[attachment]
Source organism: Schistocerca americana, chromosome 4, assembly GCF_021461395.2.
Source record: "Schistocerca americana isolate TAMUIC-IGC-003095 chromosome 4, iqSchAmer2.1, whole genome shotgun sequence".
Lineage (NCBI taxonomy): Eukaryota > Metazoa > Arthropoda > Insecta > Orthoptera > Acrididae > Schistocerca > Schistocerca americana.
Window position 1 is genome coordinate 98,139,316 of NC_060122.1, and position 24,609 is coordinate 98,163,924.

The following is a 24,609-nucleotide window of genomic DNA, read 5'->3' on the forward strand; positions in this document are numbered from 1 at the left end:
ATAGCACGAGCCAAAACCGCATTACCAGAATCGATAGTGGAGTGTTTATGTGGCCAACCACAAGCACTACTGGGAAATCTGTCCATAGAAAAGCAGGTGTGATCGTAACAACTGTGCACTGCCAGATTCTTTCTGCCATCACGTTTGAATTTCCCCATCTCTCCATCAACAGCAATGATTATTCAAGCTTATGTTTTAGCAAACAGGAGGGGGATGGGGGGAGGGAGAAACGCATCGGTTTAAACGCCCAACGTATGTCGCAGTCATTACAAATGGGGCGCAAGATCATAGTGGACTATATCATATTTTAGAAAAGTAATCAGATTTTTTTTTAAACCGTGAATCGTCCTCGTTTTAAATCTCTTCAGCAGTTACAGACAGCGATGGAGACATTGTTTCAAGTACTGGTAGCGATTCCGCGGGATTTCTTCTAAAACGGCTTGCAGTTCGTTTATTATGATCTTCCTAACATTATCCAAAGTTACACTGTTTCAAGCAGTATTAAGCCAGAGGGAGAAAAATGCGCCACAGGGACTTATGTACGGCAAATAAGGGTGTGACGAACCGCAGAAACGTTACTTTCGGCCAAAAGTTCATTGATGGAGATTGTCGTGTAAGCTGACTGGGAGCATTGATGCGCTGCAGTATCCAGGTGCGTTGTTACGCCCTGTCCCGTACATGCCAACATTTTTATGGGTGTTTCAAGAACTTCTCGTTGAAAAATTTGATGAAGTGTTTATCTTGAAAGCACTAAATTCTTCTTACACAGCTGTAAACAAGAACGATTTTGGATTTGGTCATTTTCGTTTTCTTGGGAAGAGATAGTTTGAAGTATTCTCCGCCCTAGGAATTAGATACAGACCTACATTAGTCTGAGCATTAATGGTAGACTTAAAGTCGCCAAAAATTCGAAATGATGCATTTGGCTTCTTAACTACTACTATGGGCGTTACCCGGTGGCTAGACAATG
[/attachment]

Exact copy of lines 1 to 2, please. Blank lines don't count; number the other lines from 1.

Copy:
Source organism: Schistocerca americana, chromosome 4, assembly GCF_021461395.2.
Source record: "Schistocerca americana isolate TAMUIC-IGC-003095 chromosome 4, iqSchAmer2.1, whole genome shotgun sequence".